Students at University of California San Diego (UCSD) are demanding passing grades on their final exams, claiming that recent unrest over George Floyd’s death has made them unable to focus on their schoolwork.
“Please do not force students that are paralyzed by the current events to disengage in their political environment. Please do not prioritize students’ exams over their mental and emotional health,” reads a sample letter that’s been circulating among UCSD students who wrote to university administrators for a “modification in the grading and the final exams,” preferably a universal pass.
“Beyond it being inherently insensitive to force students, especially our black students, to hold the burden of maintaining their academic readiness in these horrific times,” the sample letter continues. “It is blatantly negligent to the severity of these events and their influence over one’s mental health and academic performance.”
Unlike UC Berkeley and other schools in the UC system, UCSD did not shift its grading system to pass-fail options for the pandemic-interrupted 2020 spring semester. The university adopted a policy that allows each academic department or program to decide whether to give students a pass-fail grade or an actual letter grade.
A student who emailed the letter to school officials told student newspaper The Guardian that she has been too occupied with #BlackLivesMatter activism to prepare for her finals.
“I personally have been exhausting so much energy simply using my platform, researching, donating, having hard conversations, empathizing, and grieving to even focus on my classes and have to catch up as we speak because the past week has been excruciating,” she said.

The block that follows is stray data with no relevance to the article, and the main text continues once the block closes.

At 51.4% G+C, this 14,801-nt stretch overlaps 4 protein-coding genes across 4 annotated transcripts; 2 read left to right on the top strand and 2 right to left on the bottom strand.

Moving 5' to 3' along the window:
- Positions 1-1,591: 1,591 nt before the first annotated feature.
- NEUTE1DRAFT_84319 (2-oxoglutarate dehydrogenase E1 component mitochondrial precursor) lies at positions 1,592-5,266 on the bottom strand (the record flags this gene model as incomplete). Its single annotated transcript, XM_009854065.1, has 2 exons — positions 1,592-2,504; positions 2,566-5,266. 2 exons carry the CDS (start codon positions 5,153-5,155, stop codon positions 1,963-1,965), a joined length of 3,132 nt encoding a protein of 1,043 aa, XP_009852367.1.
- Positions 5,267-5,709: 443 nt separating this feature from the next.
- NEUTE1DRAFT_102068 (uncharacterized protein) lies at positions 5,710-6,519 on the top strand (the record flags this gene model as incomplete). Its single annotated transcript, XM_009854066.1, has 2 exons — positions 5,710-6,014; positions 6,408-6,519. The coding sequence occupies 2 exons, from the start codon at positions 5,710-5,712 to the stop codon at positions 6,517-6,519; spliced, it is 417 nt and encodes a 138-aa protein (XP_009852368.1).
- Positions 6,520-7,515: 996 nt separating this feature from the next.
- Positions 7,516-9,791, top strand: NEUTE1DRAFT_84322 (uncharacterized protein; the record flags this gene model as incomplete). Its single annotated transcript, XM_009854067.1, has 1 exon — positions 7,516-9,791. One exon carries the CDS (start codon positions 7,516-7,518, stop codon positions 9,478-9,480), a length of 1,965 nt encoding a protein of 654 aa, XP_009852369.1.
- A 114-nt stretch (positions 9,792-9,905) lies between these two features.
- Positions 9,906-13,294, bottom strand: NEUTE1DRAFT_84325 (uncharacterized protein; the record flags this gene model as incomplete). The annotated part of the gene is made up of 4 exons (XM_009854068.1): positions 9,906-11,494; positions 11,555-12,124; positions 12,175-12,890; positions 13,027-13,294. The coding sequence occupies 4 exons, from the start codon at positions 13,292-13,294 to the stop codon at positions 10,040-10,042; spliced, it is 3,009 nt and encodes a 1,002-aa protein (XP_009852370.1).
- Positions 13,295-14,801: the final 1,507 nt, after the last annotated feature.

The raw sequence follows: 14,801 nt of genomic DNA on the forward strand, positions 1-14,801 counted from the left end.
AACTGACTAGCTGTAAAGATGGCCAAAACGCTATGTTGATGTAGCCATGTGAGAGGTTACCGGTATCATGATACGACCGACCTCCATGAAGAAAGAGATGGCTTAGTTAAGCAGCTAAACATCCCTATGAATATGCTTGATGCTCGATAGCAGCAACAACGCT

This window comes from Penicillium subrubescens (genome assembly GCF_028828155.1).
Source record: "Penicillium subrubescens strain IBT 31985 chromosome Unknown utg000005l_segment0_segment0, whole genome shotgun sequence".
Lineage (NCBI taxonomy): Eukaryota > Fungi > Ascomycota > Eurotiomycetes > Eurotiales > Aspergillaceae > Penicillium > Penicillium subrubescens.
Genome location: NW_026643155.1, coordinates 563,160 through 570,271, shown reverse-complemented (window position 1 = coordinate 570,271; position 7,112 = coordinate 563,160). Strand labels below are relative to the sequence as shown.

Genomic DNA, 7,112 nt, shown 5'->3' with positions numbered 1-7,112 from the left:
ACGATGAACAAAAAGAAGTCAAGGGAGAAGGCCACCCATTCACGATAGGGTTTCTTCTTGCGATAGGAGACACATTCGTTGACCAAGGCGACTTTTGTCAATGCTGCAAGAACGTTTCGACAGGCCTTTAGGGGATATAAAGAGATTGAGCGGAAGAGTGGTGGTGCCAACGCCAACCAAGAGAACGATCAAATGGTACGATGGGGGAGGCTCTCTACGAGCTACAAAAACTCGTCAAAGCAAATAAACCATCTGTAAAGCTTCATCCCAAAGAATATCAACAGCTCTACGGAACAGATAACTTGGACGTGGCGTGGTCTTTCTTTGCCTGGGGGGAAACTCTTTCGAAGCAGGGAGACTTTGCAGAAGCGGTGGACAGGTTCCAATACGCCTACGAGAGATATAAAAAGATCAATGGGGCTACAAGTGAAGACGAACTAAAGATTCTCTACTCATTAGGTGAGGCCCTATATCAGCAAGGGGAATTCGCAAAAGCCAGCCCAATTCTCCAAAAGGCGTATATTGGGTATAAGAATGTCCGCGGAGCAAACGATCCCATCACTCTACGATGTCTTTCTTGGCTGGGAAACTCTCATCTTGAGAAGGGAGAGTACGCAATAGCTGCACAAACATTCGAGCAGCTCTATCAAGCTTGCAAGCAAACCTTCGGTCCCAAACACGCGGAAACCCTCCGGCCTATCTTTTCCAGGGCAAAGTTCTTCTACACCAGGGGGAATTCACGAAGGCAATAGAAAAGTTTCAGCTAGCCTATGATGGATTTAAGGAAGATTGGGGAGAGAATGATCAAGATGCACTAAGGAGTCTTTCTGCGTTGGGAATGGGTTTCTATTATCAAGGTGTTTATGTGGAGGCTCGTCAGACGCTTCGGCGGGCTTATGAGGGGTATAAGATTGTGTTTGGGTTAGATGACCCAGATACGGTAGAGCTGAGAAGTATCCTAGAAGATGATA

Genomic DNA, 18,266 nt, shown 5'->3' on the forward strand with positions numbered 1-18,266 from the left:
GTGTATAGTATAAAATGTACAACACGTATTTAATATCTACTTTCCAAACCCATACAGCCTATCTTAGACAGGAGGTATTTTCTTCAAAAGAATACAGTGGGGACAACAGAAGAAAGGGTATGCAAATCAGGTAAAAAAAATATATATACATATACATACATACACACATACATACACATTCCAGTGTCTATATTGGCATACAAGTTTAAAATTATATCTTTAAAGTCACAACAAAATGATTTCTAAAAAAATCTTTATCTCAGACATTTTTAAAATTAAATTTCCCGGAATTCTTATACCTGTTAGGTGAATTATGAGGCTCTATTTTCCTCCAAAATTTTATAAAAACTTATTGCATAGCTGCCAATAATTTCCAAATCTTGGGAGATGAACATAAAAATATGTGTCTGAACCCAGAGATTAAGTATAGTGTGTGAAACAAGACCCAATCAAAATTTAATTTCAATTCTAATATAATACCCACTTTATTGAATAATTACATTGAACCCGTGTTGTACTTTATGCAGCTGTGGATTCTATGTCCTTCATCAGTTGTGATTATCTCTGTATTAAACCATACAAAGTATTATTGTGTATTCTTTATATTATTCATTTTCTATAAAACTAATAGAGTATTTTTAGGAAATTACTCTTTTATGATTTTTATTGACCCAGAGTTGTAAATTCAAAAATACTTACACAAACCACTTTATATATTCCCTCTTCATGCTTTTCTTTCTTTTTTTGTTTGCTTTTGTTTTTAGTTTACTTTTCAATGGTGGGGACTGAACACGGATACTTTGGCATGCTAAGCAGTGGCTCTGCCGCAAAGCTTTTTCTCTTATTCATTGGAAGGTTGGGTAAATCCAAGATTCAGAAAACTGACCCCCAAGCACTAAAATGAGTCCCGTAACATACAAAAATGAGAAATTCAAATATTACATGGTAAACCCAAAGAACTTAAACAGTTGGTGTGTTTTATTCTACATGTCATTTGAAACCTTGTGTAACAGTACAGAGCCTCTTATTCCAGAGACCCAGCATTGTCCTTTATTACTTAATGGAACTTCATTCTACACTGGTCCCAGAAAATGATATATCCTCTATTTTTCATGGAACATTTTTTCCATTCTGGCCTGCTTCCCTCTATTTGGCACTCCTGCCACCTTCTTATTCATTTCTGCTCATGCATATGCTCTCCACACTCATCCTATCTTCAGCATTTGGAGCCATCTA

UCSD is not the only institution where student activists have called for administrators to take steps in response to the George Floyd protests, which have sometimes become violent. At the University of Minnesota, student-led “Gets Cops Off Our Campus” rallies have asked the school to reduce ties with the Minneapolis Police Department (MPD). In response, the university said it would no longer contract the MPD for additional support at large events, such as football games, concerts, and ceremonies, and will not use the MPD for specialized services, such as K-9 explosive detection units.
In a similar manner, the student government at Ohio State University is demanding that the school sever ties with the Columbus Police Department, after officers responded with force when weekend protests escalated into riots, leaving widespread damage to public buildings and private businesses. Multiple officers were injured after rioters threw bricks and rocks.
“Our city is burning, our students are hurting, the safety and wellbeing on the Black community is at inherent risk and there is no other time to act than now,” the students wrote in their petition.